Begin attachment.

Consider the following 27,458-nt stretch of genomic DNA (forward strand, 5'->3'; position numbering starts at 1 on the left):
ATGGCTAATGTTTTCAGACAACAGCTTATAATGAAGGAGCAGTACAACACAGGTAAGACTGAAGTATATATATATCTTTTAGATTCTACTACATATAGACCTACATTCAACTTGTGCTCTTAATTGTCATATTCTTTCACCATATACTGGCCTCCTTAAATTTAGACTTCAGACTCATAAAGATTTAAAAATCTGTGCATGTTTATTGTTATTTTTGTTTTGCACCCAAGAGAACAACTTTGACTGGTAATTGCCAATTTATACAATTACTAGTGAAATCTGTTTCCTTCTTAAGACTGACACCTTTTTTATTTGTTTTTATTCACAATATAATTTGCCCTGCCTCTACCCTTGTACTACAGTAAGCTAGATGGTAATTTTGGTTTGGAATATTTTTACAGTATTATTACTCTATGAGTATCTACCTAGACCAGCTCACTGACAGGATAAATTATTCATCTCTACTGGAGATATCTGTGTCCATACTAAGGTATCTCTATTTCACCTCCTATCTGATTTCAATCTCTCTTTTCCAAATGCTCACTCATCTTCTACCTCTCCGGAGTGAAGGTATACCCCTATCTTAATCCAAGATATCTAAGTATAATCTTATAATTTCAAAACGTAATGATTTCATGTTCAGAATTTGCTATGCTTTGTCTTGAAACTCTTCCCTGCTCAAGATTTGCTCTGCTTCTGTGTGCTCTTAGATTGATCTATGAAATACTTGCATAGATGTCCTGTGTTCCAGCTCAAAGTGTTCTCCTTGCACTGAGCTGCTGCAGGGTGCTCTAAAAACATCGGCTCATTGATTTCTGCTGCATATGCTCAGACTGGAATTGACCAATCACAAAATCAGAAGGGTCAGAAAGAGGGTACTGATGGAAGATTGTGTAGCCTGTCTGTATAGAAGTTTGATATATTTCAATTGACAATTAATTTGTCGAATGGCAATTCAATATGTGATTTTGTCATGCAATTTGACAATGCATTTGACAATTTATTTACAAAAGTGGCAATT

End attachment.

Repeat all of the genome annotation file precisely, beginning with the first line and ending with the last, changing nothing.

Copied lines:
Consider the following 27,458-nt stretch of genomic DNA (forward strand, 5'->3'; position numbering starts at 1 on the left):
ATGGCTAATGTTTTCAGACAACAGCTTATAATGAAGGAGCAGTACAACACAGGTAAGACTGAAGTATATATATATCTTTTAGATTCTACTACATATAGACCTACATTCAACTTGTGCTCTTAATTGTCATATTCTTTCACCATATACTGGCCTCCTTAAATTTAGACTTCAGACTCATAAAGATTTAAAAATCTGTGCATGTTTATTGTTATTTTTGTTTTGCACCCAAGAGAACAACTTTGACTGGTAATTGCCAATTTATACAATTACTAGTGAAATCTGTTTCCTTCTTAAGACTGACACCTTTTTTATTTGTTTTTATTCACAATATAATTTGCCCTGCCTCTACCCTTGTACTACAGTAAGCTAGATGGTAATTTTGGTTTGGAATATTTTTACAGTATTATTACTCTATGAGTATCTACCTAGACCAGCTCACTGACAGGATAAATTATTCATCTCTACTGGAGATATCTGTGTCCATACTAAGGTATCTCTATTTCACCTCCTATCTGATTTCAATCTCTCTTTTCCAAATGCTCACTCATCTTCTACCTCTCCGGAGTGAAGGTATACCCCTATCTTAATCCAAGATATCTAAGTATAATCTTATAATTTCAAAACGTAATGATTTCATGTTCAGAATTTGCTATGCTTTGTCTTGAAACTCTTCCCTGCTCAAGATTTGCTCTGCTTCTGTGTGCTCTTAGATTGATCTATGAAATACTTGCATAGATGTCCTGTGTTCCAGCTCAAAGTGTTCTCCTTGCACTGAGCTGCTGCAGGGTGCTCTAAAAACATCGGCTCATTGATTTCTGCTGCATATGCTCAGACTGGAATTGACCAATCACAAAATCAGAAGGGTCAGAAAGAGGGTACTGATGGAAGATTGTGTAGCCTGTCTGTATAGAAGTTTGATATATTTCAATTGACAATTAATTTGTCGAATGGCAATTCAATATGTGATTTTGTCATGCAATTTGACAATGCATTTGACAATTTATTTACAAAAGTGGCAATT